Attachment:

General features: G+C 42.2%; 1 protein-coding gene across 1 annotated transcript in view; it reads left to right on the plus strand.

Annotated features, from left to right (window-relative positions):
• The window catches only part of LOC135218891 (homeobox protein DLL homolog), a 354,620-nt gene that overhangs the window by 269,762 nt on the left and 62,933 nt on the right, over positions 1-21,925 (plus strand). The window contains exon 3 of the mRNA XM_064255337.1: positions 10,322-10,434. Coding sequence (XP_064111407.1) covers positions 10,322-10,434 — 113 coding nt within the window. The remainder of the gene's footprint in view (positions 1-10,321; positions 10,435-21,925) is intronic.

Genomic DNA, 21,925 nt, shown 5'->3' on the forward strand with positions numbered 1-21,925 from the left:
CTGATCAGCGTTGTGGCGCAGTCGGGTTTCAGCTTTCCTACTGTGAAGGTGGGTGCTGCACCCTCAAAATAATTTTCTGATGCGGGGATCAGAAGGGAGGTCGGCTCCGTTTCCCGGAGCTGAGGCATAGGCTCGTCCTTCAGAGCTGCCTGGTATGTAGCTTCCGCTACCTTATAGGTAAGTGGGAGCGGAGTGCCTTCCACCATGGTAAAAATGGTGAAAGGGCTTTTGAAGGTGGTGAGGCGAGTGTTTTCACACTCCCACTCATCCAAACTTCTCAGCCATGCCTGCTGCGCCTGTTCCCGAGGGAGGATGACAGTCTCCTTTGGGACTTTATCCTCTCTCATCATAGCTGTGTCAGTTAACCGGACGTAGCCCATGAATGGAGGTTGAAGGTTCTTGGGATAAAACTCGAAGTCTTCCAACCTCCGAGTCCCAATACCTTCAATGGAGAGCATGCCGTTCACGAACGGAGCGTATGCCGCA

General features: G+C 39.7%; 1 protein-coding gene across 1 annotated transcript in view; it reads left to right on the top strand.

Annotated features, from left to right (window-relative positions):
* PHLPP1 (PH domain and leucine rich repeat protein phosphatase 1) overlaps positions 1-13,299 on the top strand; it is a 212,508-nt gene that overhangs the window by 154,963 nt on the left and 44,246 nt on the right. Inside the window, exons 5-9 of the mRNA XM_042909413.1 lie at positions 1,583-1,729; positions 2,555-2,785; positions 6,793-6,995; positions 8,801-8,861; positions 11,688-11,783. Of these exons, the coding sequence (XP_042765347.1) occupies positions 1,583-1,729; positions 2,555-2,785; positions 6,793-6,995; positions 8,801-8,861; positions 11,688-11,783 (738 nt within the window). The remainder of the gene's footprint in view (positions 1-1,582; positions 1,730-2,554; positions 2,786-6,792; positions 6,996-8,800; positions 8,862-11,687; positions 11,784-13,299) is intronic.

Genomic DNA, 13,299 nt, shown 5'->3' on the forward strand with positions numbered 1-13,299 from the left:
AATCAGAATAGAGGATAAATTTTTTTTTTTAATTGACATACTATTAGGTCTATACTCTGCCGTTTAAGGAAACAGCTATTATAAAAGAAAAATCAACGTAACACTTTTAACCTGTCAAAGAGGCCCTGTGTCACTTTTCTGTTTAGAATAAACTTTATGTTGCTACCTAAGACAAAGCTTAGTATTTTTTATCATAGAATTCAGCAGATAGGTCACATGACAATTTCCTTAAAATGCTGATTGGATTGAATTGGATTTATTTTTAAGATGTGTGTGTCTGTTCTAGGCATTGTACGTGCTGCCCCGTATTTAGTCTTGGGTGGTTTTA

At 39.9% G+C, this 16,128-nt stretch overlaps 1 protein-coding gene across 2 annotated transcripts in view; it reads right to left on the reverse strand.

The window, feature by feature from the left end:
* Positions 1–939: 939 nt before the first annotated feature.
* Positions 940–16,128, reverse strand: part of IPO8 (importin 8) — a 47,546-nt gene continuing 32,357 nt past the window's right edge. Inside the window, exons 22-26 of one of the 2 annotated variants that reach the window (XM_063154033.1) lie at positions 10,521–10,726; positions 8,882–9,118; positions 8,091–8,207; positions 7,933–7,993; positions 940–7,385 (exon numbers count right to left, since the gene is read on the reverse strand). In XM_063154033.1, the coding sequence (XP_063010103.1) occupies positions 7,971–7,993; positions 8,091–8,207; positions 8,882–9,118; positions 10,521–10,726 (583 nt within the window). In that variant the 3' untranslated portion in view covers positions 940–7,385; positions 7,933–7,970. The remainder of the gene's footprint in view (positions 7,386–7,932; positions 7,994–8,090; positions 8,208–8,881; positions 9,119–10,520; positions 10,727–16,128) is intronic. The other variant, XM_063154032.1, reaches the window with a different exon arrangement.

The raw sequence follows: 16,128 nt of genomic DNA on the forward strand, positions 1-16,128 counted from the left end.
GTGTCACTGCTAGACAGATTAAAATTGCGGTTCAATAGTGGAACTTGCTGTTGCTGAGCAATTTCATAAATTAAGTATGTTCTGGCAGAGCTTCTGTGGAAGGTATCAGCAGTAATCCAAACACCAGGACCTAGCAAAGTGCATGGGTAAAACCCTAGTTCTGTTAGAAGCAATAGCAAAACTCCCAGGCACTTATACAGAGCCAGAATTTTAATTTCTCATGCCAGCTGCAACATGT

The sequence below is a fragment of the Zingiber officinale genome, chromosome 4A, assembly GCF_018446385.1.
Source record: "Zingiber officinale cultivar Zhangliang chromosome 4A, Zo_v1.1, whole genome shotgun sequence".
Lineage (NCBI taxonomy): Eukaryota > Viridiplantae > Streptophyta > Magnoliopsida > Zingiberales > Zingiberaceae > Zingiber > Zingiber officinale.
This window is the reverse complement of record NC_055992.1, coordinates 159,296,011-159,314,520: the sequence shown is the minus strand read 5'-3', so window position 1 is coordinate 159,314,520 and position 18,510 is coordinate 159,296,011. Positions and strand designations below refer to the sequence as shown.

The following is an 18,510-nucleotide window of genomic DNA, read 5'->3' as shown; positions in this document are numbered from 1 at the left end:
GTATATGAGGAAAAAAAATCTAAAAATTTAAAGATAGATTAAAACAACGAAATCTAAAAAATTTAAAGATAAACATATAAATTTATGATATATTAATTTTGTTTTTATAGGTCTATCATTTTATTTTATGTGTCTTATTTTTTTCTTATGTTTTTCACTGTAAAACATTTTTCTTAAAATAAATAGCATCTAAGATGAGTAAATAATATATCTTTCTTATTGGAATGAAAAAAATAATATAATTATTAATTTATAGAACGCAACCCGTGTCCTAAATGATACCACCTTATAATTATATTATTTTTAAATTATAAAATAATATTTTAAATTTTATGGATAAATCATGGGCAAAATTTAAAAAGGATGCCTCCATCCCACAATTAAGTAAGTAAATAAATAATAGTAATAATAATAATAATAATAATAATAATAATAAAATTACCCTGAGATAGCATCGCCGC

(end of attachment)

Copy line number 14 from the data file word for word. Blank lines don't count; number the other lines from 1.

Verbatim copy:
* Positions 940–16,128, reverse strand: part of IPO8 (importin 8) — a 47,546-nt gene continuing 32,357 nt past the window's right edge. Inside the window, exons 22-26 of one of the 2 annotated variants that reach the window (XM_063154033.1) lie at positions 10,521–10,726; positions 8,882–9,118; positions 8,091–8,207; positions 7,933–7,993; positions 940–7,385 (exon numbers count right to left, since the gene is read on the reverse strand). In XM_063154033.1, the coding sequence (XP_063010103.1) occupies positions 7,971–7,993; positions 8,091–8,207; positions 8,882–9,118; positions 10,521–10,726 (583 nt within the window). In that variant the 3' untranslated portion in view covers positions 940–7,385; positions 7,933–7,970. The remainder of the gene's footprint in view (positions 7,386–7,932; positions 7,994–8,090; positions 8,208–8,881; positions 9,119–10,520; positions 10,727–16,128) is intronic. The other variant, XM_063154032.1, reaches the window with a different exon arrangement.